THE interior designs are inspired by Hollywood celebrities, and the furniture is worth an estimated $3 million. But according to organizers of this year’s House Beautiful Celebrity Showhouse in Brentwood, the trends on display here actually can be replicated on a smaller scale, so visitors leave with plenty of ideas to take home.
House Beautiful editor in chief Mark Mayfield acknowledges that show houses tend to be over-the-top collections of rooms designed as high-priced set pieces rather than actual living space. Not so here.
“The point of this show house,” he says, “is to inspire the people who see it.”
Elizabeth Quinn, creative design director for House Beautiful, says the 20 designers dug into their own pockets to make over their assigned rooms. Many used pieces from their product lines and personal collections, resulting in a heady mix of European and Asian period pieces, 20th century classics and contemporary upholstery.
The essence of these designs can be re-created with a little imagination. Case in point: The Hollywood Regency look, as seen in the family room created by Barclay Butera, can be replicated by hanging patterned mirrors on the wall, lacquering furniture and upholstering ornate pieces in basic black and white. Stacks of patterned pillows and shiny metallic trays add to the glamour. As if to prove that beauty and budget are not mutually exclusive, Butera filled glass containers with red coral and red Hot Tamales candies.
Peter Dunham’s dining room is part of the emerging bohemian approach to decor that he calls Hippie Deluxe. Though Dunham’s dramatic light fixtures, based on a picture of artist Joan Miro’s house on the Spanish isle of Mallorca, were custom made by Broad Beach Designs in Los Angeles, they could be reproduced easily by wrapping raffia ribbon (available for less than 10 cents a yard) around a drum-shaped lampshade (less than $20 at some discount stores).
The well-heeled world-traveler look continues to define an eclectic approach to decorating, though it need not require a globe-trotter’s financial resources. Elaborately painted Indian and inlaid Moroccan tables and cotton paisley textiles, which can be found at reasonable prices in stores throughout the city, grace outdoor areas by Dan Marty and Kathryn Ireland, giving the spaces a casual, yet exotic air. Chinese ceramic drum-shaped garden stools are used as glossy sculptural side tables in Michael Berman’s Hollywood mogul library and in Mary McDonald’s romantic chinoiserie-by-the-sea boudoir.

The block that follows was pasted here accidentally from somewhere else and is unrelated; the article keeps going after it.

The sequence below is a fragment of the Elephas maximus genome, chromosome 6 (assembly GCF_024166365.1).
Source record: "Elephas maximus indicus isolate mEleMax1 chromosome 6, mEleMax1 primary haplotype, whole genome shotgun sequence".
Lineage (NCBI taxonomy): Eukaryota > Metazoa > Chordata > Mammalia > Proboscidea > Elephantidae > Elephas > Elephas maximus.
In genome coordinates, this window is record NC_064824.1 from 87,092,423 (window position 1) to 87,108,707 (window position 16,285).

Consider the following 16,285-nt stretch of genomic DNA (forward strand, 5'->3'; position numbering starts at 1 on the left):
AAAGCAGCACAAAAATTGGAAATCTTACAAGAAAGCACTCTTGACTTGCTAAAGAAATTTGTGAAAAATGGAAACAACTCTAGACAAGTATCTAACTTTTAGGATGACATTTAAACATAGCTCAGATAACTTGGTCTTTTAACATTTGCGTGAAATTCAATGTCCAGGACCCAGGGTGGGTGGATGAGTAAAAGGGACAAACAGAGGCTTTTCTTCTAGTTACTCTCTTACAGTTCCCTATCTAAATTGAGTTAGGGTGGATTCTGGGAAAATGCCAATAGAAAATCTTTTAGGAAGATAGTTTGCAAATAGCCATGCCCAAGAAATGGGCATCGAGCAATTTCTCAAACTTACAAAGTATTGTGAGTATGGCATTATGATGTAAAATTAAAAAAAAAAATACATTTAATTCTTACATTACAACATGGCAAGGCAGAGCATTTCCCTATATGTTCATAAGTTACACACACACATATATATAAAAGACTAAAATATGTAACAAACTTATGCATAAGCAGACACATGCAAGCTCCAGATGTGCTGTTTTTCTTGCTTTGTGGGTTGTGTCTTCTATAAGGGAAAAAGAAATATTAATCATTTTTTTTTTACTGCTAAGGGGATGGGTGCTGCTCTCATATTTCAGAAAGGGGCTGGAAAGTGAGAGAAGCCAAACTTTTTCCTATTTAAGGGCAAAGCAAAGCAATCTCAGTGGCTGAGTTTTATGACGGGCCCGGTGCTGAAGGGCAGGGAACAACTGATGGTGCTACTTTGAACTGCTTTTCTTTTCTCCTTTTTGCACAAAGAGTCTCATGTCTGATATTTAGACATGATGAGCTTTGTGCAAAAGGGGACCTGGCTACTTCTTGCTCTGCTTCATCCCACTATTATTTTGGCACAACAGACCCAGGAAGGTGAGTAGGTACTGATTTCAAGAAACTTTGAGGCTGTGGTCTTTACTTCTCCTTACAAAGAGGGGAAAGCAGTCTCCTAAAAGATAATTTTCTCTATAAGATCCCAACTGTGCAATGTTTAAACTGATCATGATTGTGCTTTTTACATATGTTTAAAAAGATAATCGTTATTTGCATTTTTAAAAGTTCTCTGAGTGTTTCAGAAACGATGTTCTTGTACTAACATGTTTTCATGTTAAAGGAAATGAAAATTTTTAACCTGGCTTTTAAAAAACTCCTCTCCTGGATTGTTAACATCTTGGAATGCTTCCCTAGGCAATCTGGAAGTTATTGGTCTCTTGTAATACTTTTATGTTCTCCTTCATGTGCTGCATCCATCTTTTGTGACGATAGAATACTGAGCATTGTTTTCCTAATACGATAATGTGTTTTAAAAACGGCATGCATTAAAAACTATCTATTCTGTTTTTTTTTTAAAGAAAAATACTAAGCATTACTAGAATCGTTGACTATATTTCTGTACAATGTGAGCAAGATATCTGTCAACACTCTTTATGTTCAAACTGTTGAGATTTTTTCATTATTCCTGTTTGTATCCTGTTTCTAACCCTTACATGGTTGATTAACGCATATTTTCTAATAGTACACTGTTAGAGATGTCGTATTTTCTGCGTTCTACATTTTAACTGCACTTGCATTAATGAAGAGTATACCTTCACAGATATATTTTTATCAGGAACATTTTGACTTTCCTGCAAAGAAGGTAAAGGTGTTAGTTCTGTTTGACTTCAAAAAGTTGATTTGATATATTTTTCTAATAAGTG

In terms of capturing a look that’s fresh yet affordable, paint continues to provide the best bang for the buck. Parlor designer Kerry Joyce used “chalk dust teal,” a glaze he had made at Athens Decorative Painting of Los Angeles. The powdery green room is inspired by Jami Gertz, star of CBS’ “Still Standing,” who imagined a Paris apartment that might be occupied by a “gypsy-esque woman in flowing skirts and cashmere shawls who haunts the flea markets for things of beauty.”
“It’s my own little pied-a-terre in the city of lights,” she says, beaming as she surveys the plush late-'30s ambience. Then, with a sigh: “Now I’m going to want to live in it.”
Green is a delicious accent in tones ranging from Granny Smith apple to Spanish olive for adjoining rooms designed by Jackie Terrell and Berman, who used Dunn Edwards’ Dark Cavern as a glaze on paneled walls. Reds that would have made Max Factor blush also give a dash of Technicolor drama to rooms by Alessandra Branca, a Chicago-based decorator, and Vicente Wolf, the New York designer of the Luxe Hotel in Beverly Hills.
“I made the red work by not being afraid of it,” Branca says, noting that her show house bathroom is painted in a custom blend of two Ralph Lauren colors: Dressage Red (TH41) and Stadium Red (TH42).
“We are seeing so much green and red in varying tones,” editor Mayfield says. Red even pops up on metal patio benches and chairs with a Moorish accent on Patricia Benner’s terrace. “We have moved away from the beige look toward much more color. People are less intimidated by it than they were a few years ago,” Mayfield says.